Comparing Soil Carbon of Short Rotation Poplar Plantations with Agricultural Crops and Woodlots in North Central United States

      We collected soil samples from 27 study sites across North Central United States to compare the soil carbon of short rotation poplar plantations to adjacent agricultural crops and woodlots. Soil organic carbon (SOC) ranged from 20 to more than 160 Mg/ha across the sampled sites. Lowest SOC levels were found in uplands and highest levels in riparian soils. We attributed differences in bulk density and SOC among cover types to the inclusion of woodlot soils in the analysis. Paired comparison found few differences between poplar and agricultural crops. Sites with significant comparisons varied in magnitude and direction. Relatively greater SOC was often observed in poplar when native soil carbon was low, but there were important exceptions. Woodlots consistently contained greater SOC than the other crops, especially at depth. We observed little difference between paired poplar and switchgrass, both promising bioenergy crops. There was no evidence of changes in poplar SOC relative to adjacent agricultural soils when considered for stand ages up to 12 years. Highly variable native SOC levels and subtle changes over time make verification of soil carbon sequestration among land cover types difficult. In addition to soil carbon storage potential, it is therefore important to consider opportunities offered by long-term sequestration of carbon in solid wood products and carbon-offset through production of bioenergy crops. Furthermore, short rotation poplars and switchgrass offer additional carbon sequestration and other environmental benefits such as soil erosion control, runoff abatement, and wildlife habitat improvement. 2004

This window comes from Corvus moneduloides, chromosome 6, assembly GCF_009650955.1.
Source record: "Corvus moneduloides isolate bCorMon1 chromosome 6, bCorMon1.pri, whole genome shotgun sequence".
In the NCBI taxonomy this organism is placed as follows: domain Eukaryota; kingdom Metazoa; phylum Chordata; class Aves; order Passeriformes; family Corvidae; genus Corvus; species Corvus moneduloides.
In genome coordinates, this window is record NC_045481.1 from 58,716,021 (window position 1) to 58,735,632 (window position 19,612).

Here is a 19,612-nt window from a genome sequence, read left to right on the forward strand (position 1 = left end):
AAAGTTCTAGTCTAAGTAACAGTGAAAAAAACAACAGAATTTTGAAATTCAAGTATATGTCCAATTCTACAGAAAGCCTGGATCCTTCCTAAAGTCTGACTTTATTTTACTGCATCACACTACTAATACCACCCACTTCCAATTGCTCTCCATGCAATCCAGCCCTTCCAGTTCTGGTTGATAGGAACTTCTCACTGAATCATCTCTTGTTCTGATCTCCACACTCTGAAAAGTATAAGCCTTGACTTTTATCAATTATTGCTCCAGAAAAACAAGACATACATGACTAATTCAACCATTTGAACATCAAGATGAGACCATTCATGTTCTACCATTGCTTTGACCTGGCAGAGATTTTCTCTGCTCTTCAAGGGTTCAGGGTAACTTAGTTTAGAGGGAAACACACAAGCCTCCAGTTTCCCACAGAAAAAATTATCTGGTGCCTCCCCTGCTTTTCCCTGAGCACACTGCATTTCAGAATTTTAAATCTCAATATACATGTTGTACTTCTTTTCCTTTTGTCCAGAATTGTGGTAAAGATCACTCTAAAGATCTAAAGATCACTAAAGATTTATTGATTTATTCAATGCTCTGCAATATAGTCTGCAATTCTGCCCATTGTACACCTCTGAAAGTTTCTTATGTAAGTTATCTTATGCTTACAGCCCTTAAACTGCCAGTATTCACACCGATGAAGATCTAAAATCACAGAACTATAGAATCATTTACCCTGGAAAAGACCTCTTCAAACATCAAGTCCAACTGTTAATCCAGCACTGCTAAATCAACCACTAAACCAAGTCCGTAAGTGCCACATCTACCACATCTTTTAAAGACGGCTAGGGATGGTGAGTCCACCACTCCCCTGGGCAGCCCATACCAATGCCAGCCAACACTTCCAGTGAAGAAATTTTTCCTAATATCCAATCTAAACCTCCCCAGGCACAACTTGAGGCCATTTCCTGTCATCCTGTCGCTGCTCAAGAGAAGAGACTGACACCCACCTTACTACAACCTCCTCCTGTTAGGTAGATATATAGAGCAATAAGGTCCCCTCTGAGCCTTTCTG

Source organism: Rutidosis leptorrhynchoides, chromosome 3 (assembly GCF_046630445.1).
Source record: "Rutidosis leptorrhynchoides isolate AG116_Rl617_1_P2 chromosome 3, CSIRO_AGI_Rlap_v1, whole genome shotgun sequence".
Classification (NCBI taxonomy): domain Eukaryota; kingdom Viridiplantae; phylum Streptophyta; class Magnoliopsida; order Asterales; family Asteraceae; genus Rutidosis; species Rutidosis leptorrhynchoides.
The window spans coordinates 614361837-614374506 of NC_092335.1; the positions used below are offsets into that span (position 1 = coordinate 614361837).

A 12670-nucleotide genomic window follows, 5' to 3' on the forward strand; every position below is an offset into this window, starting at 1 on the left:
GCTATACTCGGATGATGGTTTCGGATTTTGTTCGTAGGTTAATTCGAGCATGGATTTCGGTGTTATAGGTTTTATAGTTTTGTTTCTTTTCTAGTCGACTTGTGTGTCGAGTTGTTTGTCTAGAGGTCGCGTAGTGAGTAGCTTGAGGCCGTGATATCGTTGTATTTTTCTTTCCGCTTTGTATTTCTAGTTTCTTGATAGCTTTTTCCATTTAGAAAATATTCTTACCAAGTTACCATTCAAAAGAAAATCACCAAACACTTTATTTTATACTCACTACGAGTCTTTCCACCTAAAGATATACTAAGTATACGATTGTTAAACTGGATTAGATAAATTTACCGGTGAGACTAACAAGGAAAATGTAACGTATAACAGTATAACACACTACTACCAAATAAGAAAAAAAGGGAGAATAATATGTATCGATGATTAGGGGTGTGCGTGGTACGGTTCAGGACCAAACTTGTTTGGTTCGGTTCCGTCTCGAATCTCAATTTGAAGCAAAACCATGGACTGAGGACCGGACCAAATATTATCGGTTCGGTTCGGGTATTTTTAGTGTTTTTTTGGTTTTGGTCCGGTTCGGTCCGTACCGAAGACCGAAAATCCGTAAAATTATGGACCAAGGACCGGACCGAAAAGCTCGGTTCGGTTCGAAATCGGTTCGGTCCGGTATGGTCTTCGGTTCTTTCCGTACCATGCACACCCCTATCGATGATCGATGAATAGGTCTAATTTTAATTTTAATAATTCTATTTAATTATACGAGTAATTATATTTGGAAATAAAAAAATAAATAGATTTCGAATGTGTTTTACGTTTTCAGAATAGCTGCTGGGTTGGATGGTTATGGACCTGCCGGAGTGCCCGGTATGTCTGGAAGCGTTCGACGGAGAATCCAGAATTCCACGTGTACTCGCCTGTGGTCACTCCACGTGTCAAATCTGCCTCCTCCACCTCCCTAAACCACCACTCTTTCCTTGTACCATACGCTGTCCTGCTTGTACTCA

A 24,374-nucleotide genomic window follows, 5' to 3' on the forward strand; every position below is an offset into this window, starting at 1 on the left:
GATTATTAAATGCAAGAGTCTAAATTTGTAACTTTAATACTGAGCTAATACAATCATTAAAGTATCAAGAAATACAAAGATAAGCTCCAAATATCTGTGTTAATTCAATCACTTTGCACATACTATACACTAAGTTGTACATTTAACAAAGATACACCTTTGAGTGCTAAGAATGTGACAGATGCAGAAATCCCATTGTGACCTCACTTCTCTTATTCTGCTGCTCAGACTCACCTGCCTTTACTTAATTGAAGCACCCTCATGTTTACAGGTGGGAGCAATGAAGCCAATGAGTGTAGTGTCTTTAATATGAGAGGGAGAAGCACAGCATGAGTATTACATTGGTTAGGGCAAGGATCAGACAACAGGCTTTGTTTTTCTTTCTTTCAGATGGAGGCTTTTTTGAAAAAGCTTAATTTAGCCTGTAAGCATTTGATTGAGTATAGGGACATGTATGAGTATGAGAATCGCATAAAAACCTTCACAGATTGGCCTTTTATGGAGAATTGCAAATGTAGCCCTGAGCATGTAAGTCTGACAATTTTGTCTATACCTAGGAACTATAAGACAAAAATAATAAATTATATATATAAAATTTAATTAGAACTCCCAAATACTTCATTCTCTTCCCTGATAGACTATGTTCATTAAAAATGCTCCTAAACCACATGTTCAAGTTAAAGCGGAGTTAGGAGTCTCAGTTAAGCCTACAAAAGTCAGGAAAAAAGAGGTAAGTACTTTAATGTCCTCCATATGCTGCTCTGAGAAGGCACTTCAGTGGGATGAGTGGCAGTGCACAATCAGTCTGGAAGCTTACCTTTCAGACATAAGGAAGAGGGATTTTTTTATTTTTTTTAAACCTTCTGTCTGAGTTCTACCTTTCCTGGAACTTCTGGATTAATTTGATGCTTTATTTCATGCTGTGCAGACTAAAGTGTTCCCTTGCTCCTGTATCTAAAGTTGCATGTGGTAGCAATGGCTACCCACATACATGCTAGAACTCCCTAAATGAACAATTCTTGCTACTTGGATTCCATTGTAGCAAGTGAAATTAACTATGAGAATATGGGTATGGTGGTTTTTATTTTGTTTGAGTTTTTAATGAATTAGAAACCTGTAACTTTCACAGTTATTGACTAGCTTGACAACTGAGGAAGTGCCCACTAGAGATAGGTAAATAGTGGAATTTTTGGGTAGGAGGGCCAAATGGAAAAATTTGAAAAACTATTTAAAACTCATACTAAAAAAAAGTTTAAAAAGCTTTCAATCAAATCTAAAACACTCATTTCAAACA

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Comparing Soil Carbon of Short Rotation Poplar Plantations with Agricultural Crops and Woodlots in North Central United States   (2004)

We collected soil samples from 27 study sites across North Central United States to compare the soil carbon of short rotation poplar plantations to adjacent agricultural crops and woodlots. Soil organic carbon (SOC) ranged from 20 to more than 160 Mg/ha across the sampled sites. Lowest SOC levels were found in uplands and highest levels in riparian soils. We attributed differences in bulk density and SOC among cover types to the inclusion of woodlot soils in the analysis. Paired comparison found few differences between poplar and agricultural crops. Sites with significant comparisons varied in magnitude and direction. Relatively greater SOC was often observed in poplar when native soil carbon was low, but there were important exceptions. Woodlots consistently contained greater SOC than the other crops, especially at depth. We observed little difference between paired poplar and switchgrass, both promising bioenergy crops. There was no evidence of changes in poplar SOC relative to adjacent agricultural soils when considered for stand ages up to 12 years. Highly variable native SOC levels and subtle changes over time make verification of soil carbon sequestration among land cover types difficult. In addition to soil carbon storage potential, it is therefore important to consider opportunities offered by long-term sequestration of carbon in solid wood products and carbon-offset through production of bioenergy crops. Furthermore, short rotation poplars and switchgrass offer additional carbon sequestration and other environmental benefits such as soil erosion control, runoff abatement, and wildlife habitat improvement.

Author: Coleman, Mark D.; Isebrands, J.G.; Tolsted, David N.; Tolbert, Virginia R.

Source: Environmental Management Vol. 33, Supplement 1, pp. S299S308

Citation: Coleman, Mark D.; Isebrands, J.G.; Tolsted, David N.; Tolbert, Virginia R.  2004.  Comparing Soil Carbon of Short Rotation Poplar Plantations with Agricultural Crops and Woodlots in North Central United States  Environmental Management Vol. 33, Supplement 1, pp. S299S308.

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